The ruined city northwest of Sparta was an important outpost of the Byzantine emperors on the Peloponnese until the 15th century. Starting in the 13th century, monasteries and churches became an important center of Byzantine intellectual life around the fortress.
|Cultural monument:||Byzantine upper and lower town, called »the ruler«, home of scholars such as the Neoplatonic philosopher Georgios Gemistos Plethon; outstanding structures such as the Church of St. Demetrios, a three-aisled basilica with remarkable wall paintings depicting the life of St. Demetrios, the Perivléptos monastery with paintings of the so-called »Cretan School« of the 16th century, the Pantanássa monastery, the Vrontóchion monastery with the graves of the despots of Mystrás, the Agía Sophia with interesting frescoes such as the »Resurrection« and the »Death of Mary«, the L-shaped despot’s palace and the Franconian fortress at an altitude of 612 m|
|Location:||Mystrás, west of Sparta|
|Meaning:||an outstanding example of the architecture and art of the middle and late Byzantine period|
|1249||at the behest of Guillaume de Villehardouin castle complex in the Eurotas valley|
|1263||Takeover of Mystrás by the Byzantines|
|1265||Victory of the Franks over the Byzantines|
|1309||Construction of the Church of St. Demetrios|
|1347-54||under John VI. Katakousinos award of the title of Despot of Mystrás|
|1350||Agía Sophia Foundation|
|1428||Establishment of the Pantanássa monastery|
|1459||Conquest by the Turks|
|1687-1715||Rule of Venice over the city|
|1770||Invasion of the Albanians and destruction of the city|
|1834||final abandonment of the city|
|2013||extensive restoration of the despot’s palace|
From the splendor of Byzantine urban architecture
Although the famous German poet prince Johann Wolfgang von Goethe never visited Mystrás, he made this place the setting for one of his works and, presumably inspired by studying medieval sources, relocated Faust’s connection with Helena here in “Faust II”. Obviously, this city seemed to him to be a suitable place to establish a link between the intellectual history of antiquity and the Middle Ages. Another famous thinker had tried this before him, the philosopher Georgios Gemistos Plethon, who founded an academy around 1400 in which the ancient authors were re-studied. His influence reached as far as Florence, where he inspired the Medici to a not inconsiderable extent with his ideas.
After Mystrás, located at the foot of the Taigetos Mountains, was largely destroyed by Egyptian troops in 1825, only one ruined city remained. Despite the destruction and the ongoing reconstruction, seven churches, remains of palaces, monasteries and houses as well as the castle high above have been preserved, so that the appearance of a lively medieval town can quickly be put together in the mind of the beholder. Hardly any other place conveys such an impressive and comprehensible picture of a large city from the epoch of the Byzantine Empire.
It was founded in the first half of the 13th century by building a fortress high up on the mountain top, which was initiated by Guillaume de Villehardouin and was intended to secure the conquests of Frankish crusaders. But byzantine governors soon moved in here, and a city developed around the fortress, in which the Spartans settled in search of a safe refuge.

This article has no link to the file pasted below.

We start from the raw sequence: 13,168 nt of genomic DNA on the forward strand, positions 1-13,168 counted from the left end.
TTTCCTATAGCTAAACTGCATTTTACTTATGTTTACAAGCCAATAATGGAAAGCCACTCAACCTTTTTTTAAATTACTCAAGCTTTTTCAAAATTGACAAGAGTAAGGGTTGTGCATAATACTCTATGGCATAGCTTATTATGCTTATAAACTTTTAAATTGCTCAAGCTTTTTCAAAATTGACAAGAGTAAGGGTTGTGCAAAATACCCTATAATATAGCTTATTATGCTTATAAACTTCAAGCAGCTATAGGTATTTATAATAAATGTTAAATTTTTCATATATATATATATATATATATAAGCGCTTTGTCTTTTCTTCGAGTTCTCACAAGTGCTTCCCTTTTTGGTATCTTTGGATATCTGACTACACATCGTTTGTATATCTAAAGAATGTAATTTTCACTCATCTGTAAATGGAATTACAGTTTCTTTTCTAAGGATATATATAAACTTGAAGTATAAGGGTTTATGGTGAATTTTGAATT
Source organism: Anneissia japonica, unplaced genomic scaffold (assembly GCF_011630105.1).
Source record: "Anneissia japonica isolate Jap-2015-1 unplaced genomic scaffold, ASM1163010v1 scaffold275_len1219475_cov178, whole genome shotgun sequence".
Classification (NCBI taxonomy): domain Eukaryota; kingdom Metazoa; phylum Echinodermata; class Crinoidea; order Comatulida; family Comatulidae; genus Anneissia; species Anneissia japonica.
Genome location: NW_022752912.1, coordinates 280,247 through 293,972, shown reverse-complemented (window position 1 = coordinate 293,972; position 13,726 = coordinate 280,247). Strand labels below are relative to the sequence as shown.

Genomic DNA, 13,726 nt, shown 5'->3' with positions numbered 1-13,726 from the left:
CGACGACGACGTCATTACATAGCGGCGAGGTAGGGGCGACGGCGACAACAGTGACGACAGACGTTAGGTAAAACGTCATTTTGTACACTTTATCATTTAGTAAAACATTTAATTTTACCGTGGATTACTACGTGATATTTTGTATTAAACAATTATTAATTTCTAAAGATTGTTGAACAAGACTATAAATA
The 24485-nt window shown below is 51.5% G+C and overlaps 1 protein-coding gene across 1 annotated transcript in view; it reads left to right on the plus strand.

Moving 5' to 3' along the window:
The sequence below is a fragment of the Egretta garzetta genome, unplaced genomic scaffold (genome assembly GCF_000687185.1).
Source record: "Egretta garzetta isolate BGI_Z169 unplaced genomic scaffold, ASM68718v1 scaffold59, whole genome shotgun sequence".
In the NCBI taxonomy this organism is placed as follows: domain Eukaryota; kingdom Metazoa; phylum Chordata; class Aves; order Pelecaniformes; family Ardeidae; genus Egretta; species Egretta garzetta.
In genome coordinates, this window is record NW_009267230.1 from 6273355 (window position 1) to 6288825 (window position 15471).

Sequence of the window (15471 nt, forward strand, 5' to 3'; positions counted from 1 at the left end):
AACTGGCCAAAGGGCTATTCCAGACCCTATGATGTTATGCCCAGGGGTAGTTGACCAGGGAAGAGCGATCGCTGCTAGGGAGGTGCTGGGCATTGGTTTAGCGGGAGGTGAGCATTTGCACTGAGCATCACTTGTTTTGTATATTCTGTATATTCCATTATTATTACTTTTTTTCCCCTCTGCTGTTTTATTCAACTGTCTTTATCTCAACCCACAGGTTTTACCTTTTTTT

According to pharmacylib, the city quickly developed into a cultural center of the Byzantine Empire; Monasteries and churches were built, and a library and school of scholars were set up. Especially during the rule of the paleologists, the last ruling family of the Byzantine Empire to reside in Constantinople, the spiritual life of Mystrás developed particularly well. In the 19th century, the art historian Ferdinand Gregorovius compared the court of Mystrás with the royal courts of the Italian Renaissance, and even spoke of the »hearth of a Greek Renaissance«.
Despots appointed by Constantinople ruled the city for life, although the Frankish influence always remained significant. The Byzantine Empire was forced to maintain close contacts with the neighboring “Latins”. The marriage with Franconian princesses also served to strengthen this connection.
The middle position between Byzantine culture and Western influence explains the peculiarities that can be seen in some of Mystrás’ works of art. The palace complex, which has been rebuilt several times, shows late Gothic details on the door and window frames, so still bears the visible traces of the adoption of western architectural forms in the Byzantine palace architecture. This becomes even clearer in the church dedicated to the soldier saint Demetrios, also known as Metrópolis. It was built as a three-aisled basilica at the beginning of the 14th century under the influence of the Latin West. Although it is not at all common in Orthodoxy, since a form once revealed did not require any further change, it was rebuilt twice. In the 15. In the 19th century, it was redesigned – in keeping with the Eastern architectural tradition – into a cross-domed church with four domes over the cross arms. A similar development also took place in other sacred buildings such as the Panagía Odigítria in the Vrontóchion monastery, the official church of the despots. The same applies to the church of the Pantanássa monastery, in which the Byzantine brick ornamentation has been combined with Gothic pointed arch elements and the frescoes have a rich color range, which for the first time also includes lemon yellow. The wall paintings in the monastery church of Perivléptos are among the best preserved and most impressive by Mystrás, not least because of the successful individualization of the painted people, for example the depiction of the Ascension of Christ.